Heart Scarring Detected in Patients Over a Year After Receiving the Covid “Vaccine”

(The Epoch Times)—Heart scarring was detected more than one year after COVID-19 vaccination in some people who suffered myocarditis following receipt of a shot, researchers reported in new studies.

A third of 60 patients with follow-up cardiac imaging done more than 12 months after their myocarditis diagnosis had persistent late gadolinium enhancement (LGE), which is, in the majority of cases, reflective of heart scarring, Australian researchers reported in a preprint of a new study, published on March 22.

Myocarditis is a form of heart inflammation.

The median time from receipt of a vaccine to follow-up imaging was 548 days, with the longest interval being 603 days.

“We found that the incidence of persistent myocardial fibrosis is high, seen in almost a third of patients at >12 months post diagnosis, which could have implications for the management and prognosis of this predominantly young cohort,” the researchers wrote.

“The long-term clinical implications of LGE in this condition are as yet unknown, but LGE has been demonstrated to confer worse prognosis in non-COVID-19 vaccine-associated myocarditis, especially if it persists beyond six months,” they added later, pointing to several previous papers.

Researchers in one of the previous papers, for instance, found that LGE was a “powerful prognosticator” of adverse outcomes in myocarditis patients.

Before the new testing, nine patients were determined to definitely have myocarditis, and 58 patients were labeled as probably having myocarditis. The findings of persistent LGE resulted in reclassifying 16 of the cases from probable myocarditis to definite myocarditis.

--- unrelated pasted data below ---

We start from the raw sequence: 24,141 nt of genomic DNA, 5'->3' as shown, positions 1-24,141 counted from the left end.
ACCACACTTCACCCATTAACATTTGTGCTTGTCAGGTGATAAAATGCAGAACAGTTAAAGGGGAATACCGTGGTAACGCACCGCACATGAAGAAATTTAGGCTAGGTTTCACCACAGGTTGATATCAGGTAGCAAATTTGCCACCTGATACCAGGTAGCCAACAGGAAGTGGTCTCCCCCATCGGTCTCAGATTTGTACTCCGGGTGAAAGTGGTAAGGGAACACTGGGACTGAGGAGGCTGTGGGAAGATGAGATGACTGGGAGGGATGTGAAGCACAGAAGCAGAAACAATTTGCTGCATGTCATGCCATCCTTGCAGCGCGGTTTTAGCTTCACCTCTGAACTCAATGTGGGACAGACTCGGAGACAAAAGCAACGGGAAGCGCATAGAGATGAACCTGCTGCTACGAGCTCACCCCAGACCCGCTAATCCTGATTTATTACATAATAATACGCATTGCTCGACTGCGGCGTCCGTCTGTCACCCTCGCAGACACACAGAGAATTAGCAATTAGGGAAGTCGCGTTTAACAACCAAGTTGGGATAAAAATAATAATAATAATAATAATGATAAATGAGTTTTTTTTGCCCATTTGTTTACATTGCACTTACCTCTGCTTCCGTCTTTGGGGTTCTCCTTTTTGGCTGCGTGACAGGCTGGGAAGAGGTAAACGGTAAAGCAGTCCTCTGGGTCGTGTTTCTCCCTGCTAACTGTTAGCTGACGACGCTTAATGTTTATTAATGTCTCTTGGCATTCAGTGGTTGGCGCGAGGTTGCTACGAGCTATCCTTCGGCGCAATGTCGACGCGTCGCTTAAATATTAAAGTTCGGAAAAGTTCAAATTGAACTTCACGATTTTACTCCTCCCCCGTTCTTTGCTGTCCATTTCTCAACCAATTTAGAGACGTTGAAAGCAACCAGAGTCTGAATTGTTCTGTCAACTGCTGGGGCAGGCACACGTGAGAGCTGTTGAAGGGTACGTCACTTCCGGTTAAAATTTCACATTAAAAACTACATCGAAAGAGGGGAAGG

Exclusions included patients who were pregnant or allergic to agents used in gadolinium testing.

Among a subset of 20 patients who underwent imaging shortly after vaccination, 19 had LGE. In follow-up imaging, LGE was no longer visible in 10 of those patients. In five, it was reduced, but in four it was unchanged.

Andrew Taylor, a professor at Monash University’s Central Clinical School, and his co-authors conducted the study by recruiting patients who were diagnosed with myocarditis associated with COVID-19 vaccination between August 2021 and March 2022. The patients were invited to undergo imaging at Alfred Hospital or Royal Children’s Hospital in Melbourne, Australia.

The study population with follow-up imaging included 44 adults and 16 adolescents.

Most of the patients had received a Pfizer-BioNTech shot. A minority had received a Moderna or AstraZeneca vaccination. The companies did not respond to requests for comment.

Limitations of the paper, which was published ahead of peer review, included possible selection bias, since participation in the study was voluntary. Authors listed no conflicts of interest or funding.

Another Paper

In the other recent paper, researchers in Canada reported finding about half of patients referred for imaging due to possible post-vaccination myocarditis had persistent LGE in follow-up imaging.
Overall, 60 patients were included in the retrospective study. Of those, seven reported persistent symptoms.

In a subset of 21 patients for whom follow-up MRIs were available, 10 had persistent LGE, the researchers said. On the other hand, function of the left ventricle, which pumps blood, had normalized in all patients.